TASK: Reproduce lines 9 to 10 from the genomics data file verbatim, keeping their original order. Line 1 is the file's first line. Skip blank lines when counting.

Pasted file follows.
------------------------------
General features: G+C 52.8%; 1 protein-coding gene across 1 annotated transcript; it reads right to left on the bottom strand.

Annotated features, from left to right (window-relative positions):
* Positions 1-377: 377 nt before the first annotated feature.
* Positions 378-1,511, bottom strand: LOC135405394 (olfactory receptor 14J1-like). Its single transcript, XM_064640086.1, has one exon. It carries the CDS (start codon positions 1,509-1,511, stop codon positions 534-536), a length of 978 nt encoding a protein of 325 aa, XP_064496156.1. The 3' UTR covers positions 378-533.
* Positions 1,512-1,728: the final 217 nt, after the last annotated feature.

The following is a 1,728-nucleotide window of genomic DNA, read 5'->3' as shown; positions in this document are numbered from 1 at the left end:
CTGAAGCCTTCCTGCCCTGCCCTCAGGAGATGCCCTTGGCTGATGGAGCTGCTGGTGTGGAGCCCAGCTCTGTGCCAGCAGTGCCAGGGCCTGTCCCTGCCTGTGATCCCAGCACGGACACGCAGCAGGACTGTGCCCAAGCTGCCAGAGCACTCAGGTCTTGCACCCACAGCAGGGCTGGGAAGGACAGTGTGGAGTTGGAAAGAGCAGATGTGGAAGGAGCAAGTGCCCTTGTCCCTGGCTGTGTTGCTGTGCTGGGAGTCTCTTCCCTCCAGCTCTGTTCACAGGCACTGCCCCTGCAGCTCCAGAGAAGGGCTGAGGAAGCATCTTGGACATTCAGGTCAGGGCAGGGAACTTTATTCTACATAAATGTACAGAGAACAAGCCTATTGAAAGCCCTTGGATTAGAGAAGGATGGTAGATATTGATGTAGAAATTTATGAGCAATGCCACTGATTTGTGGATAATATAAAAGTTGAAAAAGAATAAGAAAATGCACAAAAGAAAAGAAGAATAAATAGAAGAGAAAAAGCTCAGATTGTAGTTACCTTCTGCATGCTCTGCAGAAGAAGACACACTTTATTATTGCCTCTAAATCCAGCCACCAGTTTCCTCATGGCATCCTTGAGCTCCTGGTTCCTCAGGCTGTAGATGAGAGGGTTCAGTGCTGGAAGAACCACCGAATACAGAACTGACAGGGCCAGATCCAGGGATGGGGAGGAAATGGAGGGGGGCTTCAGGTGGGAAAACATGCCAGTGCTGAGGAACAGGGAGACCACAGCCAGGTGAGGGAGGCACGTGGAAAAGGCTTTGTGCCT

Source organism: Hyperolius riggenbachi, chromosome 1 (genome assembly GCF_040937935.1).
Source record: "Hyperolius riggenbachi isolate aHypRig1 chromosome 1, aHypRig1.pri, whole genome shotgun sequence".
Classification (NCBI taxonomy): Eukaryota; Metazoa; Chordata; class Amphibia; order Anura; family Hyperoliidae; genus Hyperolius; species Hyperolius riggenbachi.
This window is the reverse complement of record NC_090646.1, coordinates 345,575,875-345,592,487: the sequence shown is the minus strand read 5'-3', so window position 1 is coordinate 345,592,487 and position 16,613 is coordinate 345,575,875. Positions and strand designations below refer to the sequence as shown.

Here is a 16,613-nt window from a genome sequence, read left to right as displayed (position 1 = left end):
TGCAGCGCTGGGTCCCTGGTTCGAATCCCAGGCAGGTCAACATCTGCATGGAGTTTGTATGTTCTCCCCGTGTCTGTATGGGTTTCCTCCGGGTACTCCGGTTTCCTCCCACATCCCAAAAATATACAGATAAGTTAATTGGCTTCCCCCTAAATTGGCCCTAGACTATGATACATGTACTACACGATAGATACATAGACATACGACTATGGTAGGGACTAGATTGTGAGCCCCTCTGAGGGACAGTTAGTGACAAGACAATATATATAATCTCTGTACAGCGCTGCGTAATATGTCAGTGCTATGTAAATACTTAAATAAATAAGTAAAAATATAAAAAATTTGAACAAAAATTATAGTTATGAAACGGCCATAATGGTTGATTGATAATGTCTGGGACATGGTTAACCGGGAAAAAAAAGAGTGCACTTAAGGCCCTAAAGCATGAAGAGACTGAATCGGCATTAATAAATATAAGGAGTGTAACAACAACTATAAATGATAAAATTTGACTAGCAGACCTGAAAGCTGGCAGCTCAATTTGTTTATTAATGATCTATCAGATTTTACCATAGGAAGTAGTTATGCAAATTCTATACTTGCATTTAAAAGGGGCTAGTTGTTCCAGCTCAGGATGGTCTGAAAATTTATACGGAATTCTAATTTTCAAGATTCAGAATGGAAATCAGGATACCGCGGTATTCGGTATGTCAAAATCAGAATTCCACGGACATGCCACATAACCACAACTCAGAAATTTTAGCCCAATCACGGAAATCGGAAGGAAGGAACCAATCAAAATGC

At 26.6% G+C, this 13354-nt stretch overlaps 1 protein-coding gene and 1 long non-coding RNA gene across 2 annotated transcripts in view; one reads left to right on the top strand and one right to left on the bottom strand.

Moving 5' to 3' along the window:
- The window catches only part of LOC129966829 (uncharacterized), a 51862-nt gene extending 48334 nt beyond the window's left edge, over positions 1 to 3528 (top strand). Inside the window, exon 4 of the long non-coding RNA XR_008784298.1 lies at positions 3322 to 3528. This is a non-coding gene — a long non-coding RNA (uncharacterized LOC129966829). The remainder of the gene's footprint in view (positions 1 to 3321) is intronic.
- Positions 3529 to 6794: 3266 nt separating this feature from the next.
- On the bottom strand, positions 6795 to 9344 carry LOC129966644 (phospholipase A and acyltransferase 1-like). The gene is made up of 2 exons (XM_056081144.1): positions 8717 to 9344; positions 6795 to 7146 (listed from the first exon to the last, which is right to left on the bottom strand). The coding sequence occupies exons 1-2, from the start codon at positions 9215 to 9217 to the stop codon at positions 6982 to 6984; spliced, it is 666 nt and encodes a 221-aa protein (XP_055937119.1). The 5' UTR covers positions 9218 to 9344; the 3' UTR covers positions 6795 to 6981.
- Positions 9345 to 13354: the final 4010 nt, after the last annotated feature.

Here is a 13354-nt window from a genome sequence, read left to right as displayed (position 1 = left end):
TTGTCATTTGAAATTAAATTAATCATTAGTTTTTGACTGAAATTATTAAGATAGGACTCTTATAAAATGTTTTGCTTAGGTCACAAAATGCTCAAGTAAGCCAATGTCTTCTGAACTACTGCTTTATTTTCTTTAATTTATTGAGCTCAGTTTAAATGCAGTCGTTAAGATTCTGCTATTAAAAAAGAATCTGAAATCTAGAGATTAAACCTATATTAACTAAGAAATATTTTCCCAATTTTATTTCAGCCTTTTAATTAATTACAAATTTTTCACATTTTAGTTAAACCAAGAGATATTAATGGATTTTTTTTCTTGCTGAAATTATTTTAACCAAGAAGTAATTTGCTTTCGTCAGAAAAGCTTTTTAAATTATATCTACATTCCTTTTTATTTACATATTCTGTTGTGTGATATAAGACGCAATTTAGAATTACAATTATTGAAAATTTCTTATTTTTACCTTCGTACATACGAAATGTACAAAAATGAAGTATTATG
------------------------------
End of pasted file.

Source record: "Hyperolius riggenbachi isolate aHypRig1 chromosome 1, aHypRig1.pri, whole genome shotgun sequence".
Classification (NCBI taxonomy): Eukaryota; Metazoa; Chordata; class Amphibia; order Anura; family Hyperoliidae; genus Hyperolius; species Hyperolius riggenbachi.